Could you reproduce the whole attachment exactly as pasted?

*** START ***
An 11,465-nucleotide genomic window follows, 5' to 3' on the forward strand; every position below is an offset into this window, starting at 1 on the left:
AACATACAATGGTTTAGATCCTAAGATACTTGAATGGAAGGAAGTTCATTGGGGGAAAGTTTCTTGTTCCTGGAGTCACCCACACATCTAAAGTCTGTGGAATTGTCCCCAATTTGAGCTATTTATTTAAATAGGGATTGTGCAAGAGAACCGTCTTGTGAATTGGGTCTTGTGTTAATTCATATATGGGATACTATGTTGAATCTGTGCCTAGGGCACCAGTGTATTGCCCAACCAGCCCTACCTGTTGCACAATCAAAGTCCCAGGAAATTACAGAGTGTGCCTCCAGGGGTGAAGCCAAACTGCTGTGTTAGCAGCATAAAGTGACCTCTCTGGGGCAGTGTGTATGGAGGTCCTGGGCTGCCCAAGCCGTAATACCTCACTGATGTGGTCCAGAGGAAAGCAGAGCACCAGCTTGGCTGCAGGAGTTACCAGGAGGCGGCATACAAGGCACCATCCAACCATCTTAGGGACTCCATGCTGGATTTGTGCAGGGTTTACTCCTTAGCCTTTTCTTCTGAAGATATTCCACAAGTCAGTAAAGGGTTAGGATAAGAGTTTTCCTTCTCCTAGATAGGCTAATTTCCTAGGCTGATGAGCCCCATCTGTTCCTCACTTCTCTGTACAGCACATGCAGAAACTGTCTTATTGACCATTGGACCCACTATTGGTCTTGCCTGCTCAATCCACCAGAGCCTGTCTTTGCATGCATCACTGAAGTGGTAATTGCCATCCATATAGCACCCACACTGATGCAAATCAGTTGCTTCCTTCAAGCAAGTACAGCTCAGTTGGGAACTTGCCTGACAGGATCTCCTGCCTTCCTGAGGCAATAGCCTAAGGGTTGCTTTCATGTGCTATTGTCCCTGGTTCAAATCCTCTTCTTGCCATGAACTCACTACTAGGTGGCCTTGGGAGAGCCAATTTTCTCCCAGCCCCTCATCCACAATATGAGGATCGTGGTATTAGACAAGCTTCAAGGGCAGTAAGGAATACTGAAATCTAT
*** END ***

An 11,465-nucleotide genomic window follows, 5' to 3' on the forward strand; every position below is an offset into this window, starting at 1 on the left:
AACATACAATGGTTTAGATCCTAAGATACTTGAATGGAAGGAAGTTCATTGGGGGAAAGTTTCTTGTTCCTGGAGTCACCCACACATCTAAAGTCTGTGGAATTGTCCCCAATTTGAGCTATTTATTTAAATAGGGATTGTGCAAGAGAACCGTCTTGTGAATTGGGTCTTGTGTTAATTCATATATGGGATACTATGTTGAATCTGTGCCTAGGGCACCAGTGTATTGCCCAACCAGCCCTACCTGTTGCACAATCAAAGTCCCAGGAAATTACAGAGTGTGCCTCCAGGGGTGAAGCCAAACTGCTGTGTTAGCAGCATAAAGTGACCTCTCTGGGGCAGTGTGTATGGAGGTCCTGGGCTGCCCAAGCCGTAATACCTCACTGATGTGGTCCAGAGGAAAGCAGAGCACCAGCTTGGCTGCAGGAGTTACCAGGAGGCGGCATACAAGGCACCATCCAACCATCTTAGGGACTCCATGCTGGATTTGTGCAGGGTTTACTCCTTAGCCTTTTCTTCTGAAGATATTCCACAAGTCAGTAAAGGGTTAGGATAAGAGTTTTCCTTCTCCTAGATAGGCTAATTTCCTAGGCTGATGAGCCCCATCTGTTCCTCACTTCTCTGTACAGCACATGCAGAAACTGTCTTATTGACCATTGGACCCACTATTGGTCTTGCCTGCTCAATCCACCAGAGCCTGTCTTTGCATGCATCACTGAAGTGGTAATTGCCATCCATATAGCACCCACACTGATGCAAATCAGTTGCTTCCTTCAAGCAAGTACAGCTCAGTTGGGAACTTGCCTGACAGGATCTCCTGCCTTCCTGAGGCAATAGCCTAAGGGTTGCTTTCATGTGCTATTGTCCCTGGTTCAAATCCTCTTCTTGCCATGAACTCACTACTAGGTGGCCTTGGGAGAGCCAATTTTCTCCCAGCCCCTCATCCACAATATGAGGATCGTGGTATTAGACAAGCTTCAAGGGCAGTAAGGAATACTGAAATCTAT